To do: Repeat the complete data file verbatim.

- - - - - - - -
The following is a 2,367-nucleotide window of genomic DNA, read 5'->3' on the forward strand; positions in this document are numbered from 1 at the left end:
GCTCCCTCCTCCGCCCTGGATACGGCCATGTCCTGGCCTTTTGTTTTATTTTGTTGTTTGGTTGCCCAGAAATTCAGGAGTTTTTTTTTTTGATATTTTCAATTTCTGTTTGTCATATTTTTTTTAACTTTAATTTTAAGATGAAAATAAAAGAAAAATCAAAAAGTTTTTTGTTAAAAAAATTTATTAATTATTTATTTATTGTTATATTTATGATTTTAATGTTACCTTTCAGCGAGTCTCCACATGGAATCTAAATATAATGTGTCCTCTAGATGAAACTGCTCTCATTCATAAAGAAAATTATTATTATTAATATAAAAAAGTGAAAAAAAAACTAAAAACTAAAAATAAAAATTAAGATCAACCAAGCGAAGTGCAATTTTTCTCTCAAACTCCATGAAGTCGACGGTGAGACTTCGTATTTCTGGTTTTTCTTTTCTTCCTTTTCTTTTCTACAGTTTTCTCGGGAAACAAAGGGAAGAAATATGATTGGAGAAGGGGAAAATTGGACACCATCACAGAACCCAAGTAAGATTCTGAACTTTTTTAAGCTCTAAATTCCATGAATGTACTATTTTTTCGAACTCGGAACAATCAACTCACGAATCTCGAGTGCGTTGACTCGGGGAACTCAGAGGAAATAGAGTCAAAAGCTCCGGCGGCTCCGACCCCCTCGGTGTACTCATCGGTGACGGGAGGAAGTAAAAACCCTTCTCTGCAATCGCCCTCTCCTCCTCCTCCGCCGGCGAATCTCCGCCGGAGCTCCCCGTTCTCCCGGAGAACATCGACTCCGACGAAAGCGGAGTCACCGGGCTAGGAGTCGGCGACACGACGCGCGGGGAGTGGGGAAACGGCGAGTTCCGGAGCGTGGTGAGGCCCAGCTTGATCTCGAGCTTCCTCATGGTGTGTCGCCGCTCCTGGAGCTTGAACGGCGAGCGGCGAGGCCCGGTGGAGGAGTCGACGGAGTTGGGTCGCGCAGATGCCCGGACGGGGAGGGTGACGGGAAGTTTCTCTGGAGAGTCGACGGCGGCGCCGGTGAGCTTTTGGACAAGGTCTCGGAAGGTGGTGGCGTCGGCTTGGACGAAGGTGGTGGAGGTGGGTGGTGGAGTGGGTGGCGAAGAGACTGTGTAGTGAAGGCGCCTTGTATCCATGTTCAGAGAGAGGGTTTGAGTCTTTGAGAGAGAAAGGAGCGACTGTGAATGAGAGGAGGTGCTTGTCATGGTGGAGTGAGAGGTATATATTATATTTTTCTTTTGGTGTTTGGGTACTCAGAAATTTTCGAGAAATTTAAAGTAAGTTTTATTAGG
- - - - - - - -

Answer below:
The following is a 2,367-nucleotide window of genomic DNA, read 5'->3' on the forward strand; positions in this document are numbered from 1 at the left end:
GCTCCCTCCTCCGCCCTGGATACGGCCATGTCCTGGCCTTTTGTTTTATTTTGTTGTTTGGTTGCCCAGAAATTCAGGAGTTTTTTTTTTTGATATTTTCAATTTCTGTTTGTCATATTTTTTTTAACTTTAATTTTAAGATGAAAATAAAAGAAAAATCAAAAAGTTTTTTGTTAAAAAAATTTATTAATTATTTATTTATTGTTATATTTATGATTTTAATGTTACCTTTCAGCGAGTCTCCACATGGAATCTAAATATAATGTGTCCTCTAGATGAAACTGCTCTCATTCATAAAGAAAATTATTATTATTAATATAAAAAAGTGAAAAAAAAACTAAAAACTAAAAATAAAAATTAAGATCAACCAAGCGAAGTGCAATTTTTCTCTCAAACTCCATGAAGTCGACGGTGAGACTTCGTATTTCTGGTTTTTCTTTTCTTCCTTTTCTTTTCTACAGTTTTCTCGGGAAACAAAGGGAAGAAATATGATTGGAGAAGGGGAAAATTGGACACCATCACAGAACCCAAGTAAGATTCTGAACTTTTTTAAGCTCTAAATTCCATGAATGTACTATTTTTTCGAACTCGGAACAATCAACTCACGAATCTCGAGTGCGTTGACTCGGGGAACTCAGAGGAAATAGAGTCAAAAGCTCCGGCGGCTCCGACCCCCTCGGTGTACTCATCGGTGACGGGAGGAAGTAAAAACCCTTCTCTGCAATCGCCCTCTCCTCCTCCTCCGCCGGCGAATCTCCGCCGGAGCTCCCCGTTCTCCCGGAGAACATCGACTCCGACGAAAGCGGAGTCACCGGGCTAGGAGTCGGCGACACGACGCGCGGGGAGTGGGGAAACGGCGAGTTCCGGAGCGTGGTGAGGCCCAGCTTGATCTCGAGCTTCCTCATGGTGTGTCGCCGCTCCTGGAGCTTGAACGGCGAGCGGCGAGGCCCGGTGGAGGAGTCGACGGAGTTGGGTCGCGCAGATGCCCGGACGGGGAGGGTGACGGGAAGTTTCTCTGGAGAGTCGACGGCGGCGCCGGTGAGCTTTTGGACAAGGTCTCGGAAGGTGGTGGCGTCGGCTTGGACGAAGGTGGTGGAGGTGGGTGGTGGAGTGGGTGGCGAAGAGACTGTGTAGTGAAGGCGCCTTGTATCCATGTTCAGAGAGAGGGTTTGAGTCTTTGAGAGAGAAAGGAGCGACTGTGAATGAGAGGAGGTGCTTGTCATGGTGGAGTGAGAGGTATATATTATATTTTTCTTTTGGTGTTTGGGTACTCAGAAATTTTCGAGAAATTTAAAGTAAGTTTTATTAGG